FEDERAL COURTS IN NORTH TEXAS CONTINUE TO HOLD 542A DOES NOT SUPPORT REMOVAL WHEN ELECTION IS MADE AFTER SUIT IS FILED
A federal judge in Wichita Falls recently continued the established practice of the Northern District of Texas, remanding a removed insurance case to state court because the insurer accepted liability for its adjuster too late. In Duncan v. Safeco Ins. Co., No. 7:20-CV-00119-M-BP, 2020 WL 6799180 (N.D. Tex. Nov. 19, 2020) (slip op.) Chief Judge Barbara Lynn adopted a magistrate judge’s prior recommendation (2020 WL 6811485 (N.D. Tex. Oct. 30, 2020)) to remand a first-party insurance case to state court.
Safeco and its Texas adjuster were sued for their handling of a windstorm claim. Upon receipt of the lawsuit, Safeco immediately elected to accept responsibility for its adjuster under Texas Insurance Code §542A.006, which mandates dismissal of the adjuster. Safeco removed the case to federal court, contending the non-diverse adjuster was not a proper party to the suit because of its 542A election.
The court granted the policyholder’s motion to remand, holding the adjuster was a proper party at the time suit was filed, and Safeco’s post-suit election could not create diversity jurisdiction if it did not exist at the time suit was filed. The court also considered the traditional improper joinder standard and concluded the policyholder had pleaded a viable claim against the adjuster.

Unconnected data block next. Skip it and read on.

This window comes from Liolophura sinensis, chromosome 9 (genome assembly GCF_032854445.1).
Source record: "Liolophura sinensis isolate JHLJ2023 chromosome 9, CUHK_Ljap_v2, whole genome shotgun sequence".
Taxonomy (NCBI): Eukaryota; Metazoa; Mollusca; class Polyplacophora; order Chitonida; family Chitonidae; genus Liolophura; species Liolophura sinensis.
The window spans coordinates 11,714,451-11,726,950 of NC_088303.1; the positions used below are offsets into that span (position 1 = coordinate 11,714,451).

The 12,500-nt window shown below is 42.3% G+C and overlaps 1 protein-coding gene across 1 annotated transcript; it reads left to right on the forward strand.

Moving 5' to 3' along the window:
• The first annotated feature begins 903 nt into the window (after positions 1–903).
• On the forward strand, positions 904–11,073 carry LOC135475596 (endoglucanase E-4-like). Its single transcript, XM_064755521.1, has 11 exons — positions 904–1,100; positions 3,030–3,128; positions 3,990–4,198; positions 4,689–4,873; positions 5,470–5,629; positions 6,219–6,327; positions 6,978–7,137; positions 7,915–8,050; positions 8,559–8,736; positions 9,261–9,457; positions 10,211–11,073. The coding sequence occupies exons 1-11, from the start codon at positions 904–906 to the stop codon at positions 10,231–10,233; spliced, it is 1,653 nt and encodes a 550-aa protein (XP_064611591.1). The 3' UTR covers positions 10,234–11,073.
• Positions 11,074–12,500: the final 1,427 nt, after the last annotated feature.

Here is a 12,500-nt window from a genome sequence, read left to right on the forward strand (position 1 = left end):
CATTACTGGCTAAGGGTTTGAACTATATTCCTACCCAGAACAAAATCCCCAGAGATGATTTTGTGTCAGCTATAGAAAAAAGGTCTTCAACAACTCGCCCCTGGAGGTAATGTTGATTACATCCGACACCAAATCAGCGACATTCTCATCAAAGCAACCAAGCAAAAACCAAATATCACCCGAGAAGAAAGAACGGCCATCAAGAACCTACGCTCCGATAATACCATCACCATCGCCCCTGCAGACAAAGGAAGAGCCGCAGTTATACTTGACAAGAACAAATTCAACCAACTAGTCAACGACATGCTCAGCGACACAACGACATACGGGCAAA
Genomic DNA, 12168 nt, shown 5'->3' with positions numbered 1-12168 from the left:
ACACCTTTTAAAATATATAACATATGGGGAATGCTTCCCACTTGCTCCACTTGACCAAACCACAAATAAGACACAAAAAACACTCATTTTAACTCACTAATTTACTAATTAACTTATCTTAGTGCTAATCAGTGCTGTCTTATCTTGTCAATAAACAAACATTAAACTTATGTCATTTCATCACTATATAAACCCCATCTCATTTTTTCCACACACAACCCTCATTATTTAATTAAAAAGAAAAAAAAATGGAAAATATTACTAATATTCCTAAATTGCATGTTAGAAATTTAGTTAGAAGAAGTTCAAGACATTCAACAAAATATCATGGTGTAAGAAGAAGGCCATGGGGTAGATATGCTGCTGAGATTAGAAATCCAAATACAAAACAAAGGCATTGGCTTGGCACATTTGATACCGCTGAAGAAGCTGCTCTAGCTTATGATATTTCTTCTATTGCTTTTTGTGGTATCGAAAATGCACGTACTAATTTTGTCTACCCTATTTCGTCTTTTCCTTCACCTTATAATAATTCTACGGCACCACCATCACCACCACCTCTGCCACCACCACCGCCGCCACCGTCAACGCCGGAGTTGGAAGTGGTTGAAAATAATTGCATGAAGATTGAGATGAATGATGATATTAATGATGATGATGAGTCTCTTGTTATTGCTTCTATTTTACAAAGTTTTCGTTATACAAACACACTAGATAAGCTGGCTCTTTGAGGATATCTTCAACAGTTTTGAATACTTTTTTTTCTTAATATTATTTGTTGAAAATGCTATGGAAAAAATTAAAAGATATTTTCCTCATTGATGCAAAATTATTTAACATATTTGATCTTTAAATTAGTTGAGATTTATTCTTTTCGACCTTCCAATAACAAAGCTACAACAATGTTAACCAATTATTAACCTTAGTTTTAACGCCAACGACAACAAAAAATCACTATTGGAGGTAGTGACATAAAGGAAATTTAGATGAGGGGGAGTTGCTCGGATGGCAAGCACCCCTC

Editor’s note: Courts in the Northern District of Texas are continuing to build a body of law holding a post-suit election under 542A.006 does not create a genuine improper joinder of the adjuster. The court’s opinion here was silent on the question of whether Safeco had received the pre-suit notice required by the Insurance Code and the DTPA. It is likely it did not receive a pre-suit notice, or it presumably would have made the 542A.006 election before being served with the suit. This ruling, along with other similar rulings in the Northern and Eastern Districts, will likely motivate more policyholder attorneys to ignore the statutory pre-suit notice requirements so they can avoid litigating in federal court.